President Biden told Prime Minister Benjamin Netanyahu on Wednesday that he “expected a significant de-escalation today on the path to a cease-fire” in the conflict between Israel and Hamas, the White House principal deputy press secretary told reporters onboard Air Force One.
“Our focus has not changed,” the press secretary, Karine Jean-Pierre, said. “We are working towards a de-escalation.”
Ms. Jean-Pierre said Mr. Biden wanted the situation to reach a “sustainable calm.”
She said the call, which came before the president departed from Washington to address graduates at the United States Coast Guard Academy on Wednesday morning, did not reflect a shift in administration policy as it pertains to a cease-fire.
“This is what we have been calling for for the past eight days,” she said.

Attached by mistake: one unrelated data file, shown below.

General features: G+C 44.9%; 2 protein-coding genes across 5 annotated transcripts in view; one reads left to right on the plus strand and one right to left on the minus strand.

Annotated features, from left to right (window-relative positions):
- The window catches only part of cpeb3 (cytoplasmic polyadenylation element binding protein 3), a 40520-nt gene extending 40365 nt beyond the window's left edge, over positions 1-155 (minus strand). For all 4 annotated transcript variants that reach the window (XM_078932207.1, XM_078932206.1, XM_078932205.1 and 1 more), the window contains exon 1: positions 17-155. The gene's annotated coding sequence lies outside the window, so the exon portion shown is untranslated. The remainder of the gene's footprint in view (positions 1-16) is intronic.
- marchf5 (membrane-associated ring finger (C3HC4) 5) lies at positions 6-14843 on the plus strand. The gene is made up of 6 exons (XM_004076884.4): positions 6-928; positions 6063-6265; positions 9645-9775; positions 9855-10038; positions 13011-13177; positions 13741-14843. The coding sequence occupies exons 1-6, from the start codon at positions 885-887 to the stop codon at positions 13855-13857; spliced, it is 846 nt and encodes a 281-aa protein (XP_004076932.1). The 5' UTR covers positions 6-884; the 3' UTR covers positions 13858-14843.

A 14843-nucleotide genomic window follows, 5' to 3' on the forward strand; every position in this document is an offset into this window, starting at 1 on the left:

Still, the president’s call to the Israeli leader added to a growing chorus of international parties urging the Israeli military and Hamas militants to lay down their weapons as the conflict stretched into its 10th day.
the deadliest fighting in Gaza since 2014.
The Israeli Army’s airstrikes have killed at least 219 Palestinians, including dozens of children, according to the Gaza health ministry. They have also destroyed homes, roads and medical facilities across the territory. Hamas militants continued to fire rockets into Israeli towns on Wednesday, sending people scurrying for shelter. The barrage from Hamas has killed at least 12 Israeli residents.
tweeted on Tuesday that the attacks against Hamas would “continue as long as necessary to restore calm to the citizens of Israel.”